Animals that lived 300,000 years ago leave their imprint on Diamond Bluff at the back of Juniper Tree Lodge.
There are several areas on Greer’s Ferry lake that show signs of volcanic activity that occurred more than 300,000 years ago. Two of these areas are the rock formations at the top of Sugarloaf Mountain on the Lake across from Fairfield Bay and the outcrop of rocks that run along the north side of Diamond Bluff at Miller Point. Both of these formations formed at what is currently 1000 feet above sea level.
View from Sugarloaf Mountain
This outcrop of sandstone bluffs that sit just behind Juniper Tree lodge also sit at an elevation of 1000 feet above sea level. This formation has several examples of trace fossils of a crustacean that lived in a shallow sea more than 300,000 years ago. Take a look at several of the photos of the remains of these sea creatures. This means that at one time this bluff and the area around it was at sea level. Many of the flat sandstone rocks that make up the fire pit and retaining walls on the property came from the property as the home was being built and show trace fossils of several different creatures that existed at the same time. The trace fossils in the first couple of pictures on the flat sandstone come from a quarry in North Central Arkansas and date from 350-450 million years ago.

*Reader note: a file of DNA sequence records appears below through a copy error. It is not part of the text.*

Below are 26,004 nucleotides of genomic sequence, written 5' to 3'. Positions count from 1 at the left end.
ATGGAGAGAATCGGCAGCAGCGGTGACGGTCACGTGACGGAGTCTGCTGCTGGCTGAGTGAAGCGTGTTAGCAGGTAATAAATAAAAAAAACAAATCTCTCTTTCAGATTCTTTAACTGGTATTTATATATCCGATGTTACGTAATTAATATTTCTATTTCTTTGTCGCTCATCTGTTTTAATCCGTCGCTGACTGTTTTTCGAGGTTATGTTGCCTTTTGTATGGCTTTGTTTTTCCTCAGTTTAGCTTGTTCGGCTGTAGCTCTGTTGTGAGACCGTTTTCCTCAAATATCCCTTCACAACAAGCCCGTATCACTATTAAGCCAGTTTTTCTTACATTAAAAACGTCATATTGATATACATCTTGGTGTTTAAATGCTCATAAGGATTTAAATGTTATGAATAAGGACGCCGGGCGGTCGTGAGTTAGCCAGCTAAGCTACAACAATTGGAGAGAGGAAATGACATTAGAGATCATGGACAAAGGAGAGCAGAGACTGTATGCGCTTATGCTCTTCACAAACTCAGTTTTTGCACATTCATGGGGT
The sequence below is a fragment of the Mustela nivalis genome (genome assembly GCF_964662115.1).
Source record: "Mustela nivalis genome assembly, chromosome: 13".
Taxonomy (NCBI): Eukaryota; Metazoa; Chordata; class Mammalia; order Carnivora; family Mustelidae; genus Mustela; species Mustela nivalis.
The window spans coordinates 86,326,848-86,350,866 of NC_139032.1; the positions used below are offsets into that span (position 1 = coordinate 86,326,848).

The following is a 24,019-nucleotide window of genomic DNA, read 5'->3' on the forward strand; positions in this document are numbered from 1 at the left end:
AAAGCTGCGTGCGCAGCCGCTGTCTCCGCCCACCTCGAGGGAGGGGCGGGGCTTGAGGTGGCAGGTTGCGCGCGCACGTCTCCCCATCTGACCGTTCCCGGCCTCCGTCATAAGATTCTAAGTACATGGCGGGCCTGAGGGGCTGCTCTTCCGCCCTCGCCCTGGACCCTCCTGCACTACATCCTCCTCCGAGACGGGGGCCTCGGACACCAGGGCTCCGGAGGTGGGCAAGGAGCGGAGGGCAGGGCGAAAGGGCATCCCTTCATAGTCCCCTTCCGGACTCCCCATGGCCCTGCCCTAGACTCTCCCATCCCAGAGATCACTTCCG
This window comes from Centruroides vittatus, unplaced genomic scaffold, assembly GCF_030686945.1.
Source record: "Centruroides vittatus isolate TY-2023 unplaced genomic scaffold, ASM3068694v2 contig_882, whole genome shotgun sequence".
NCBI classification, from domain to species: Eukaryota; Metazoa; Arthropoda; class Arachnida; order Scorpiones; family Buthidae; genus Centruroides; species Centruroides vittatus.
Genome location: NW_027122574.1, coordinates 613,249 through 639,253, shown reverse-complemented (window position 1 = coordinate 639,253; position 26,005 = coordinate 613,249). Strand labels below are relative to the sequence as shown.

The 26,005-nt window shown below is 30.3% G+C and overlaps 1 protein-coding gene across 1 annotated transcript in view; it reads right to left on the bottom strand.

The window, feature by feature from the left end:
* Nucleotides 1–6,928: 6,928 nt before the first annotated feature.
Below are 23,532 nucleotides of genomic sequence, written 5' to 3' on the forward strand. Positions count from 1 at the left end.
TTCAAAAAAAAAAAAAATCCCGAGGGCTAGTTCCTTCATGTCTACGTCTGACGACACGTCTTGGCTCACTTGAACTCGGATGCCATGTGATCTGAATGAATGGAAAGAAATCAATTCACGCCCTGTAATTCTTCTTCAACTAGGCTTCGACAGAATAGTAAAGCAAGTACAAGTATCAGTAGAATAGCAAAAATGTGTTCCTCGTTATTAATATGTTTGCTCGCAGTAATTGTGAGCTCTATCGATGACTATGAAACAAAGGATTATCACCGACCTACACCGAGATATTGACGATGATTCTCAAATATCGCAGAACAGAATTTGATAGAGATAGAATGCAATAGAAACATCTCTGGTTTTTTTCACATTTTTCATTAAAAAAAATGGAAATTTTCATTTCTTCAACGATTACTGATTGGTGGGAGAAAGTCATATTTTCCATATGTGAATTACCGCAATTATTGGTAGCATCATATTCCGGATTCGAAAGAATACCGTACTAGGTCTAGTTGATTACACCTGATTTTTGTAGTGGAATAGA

The last 2 photos are of rock that came from this property. He first is an example of the trace impression of the sea floor with sand ripples. The last is actually imbedded in the outer bluff and is of several sea urchins that were trapped during an event that suddenly buried them and preserved this trace image.
There is so much to discover while we are out and walking through nature and the thought of actually touching these images on rocks that were alive more than 300,000 years ago boggles the mind.
Stay tuned for more discoveries and stories of the history of Greers Ferry lake and the nature of the Ozarks.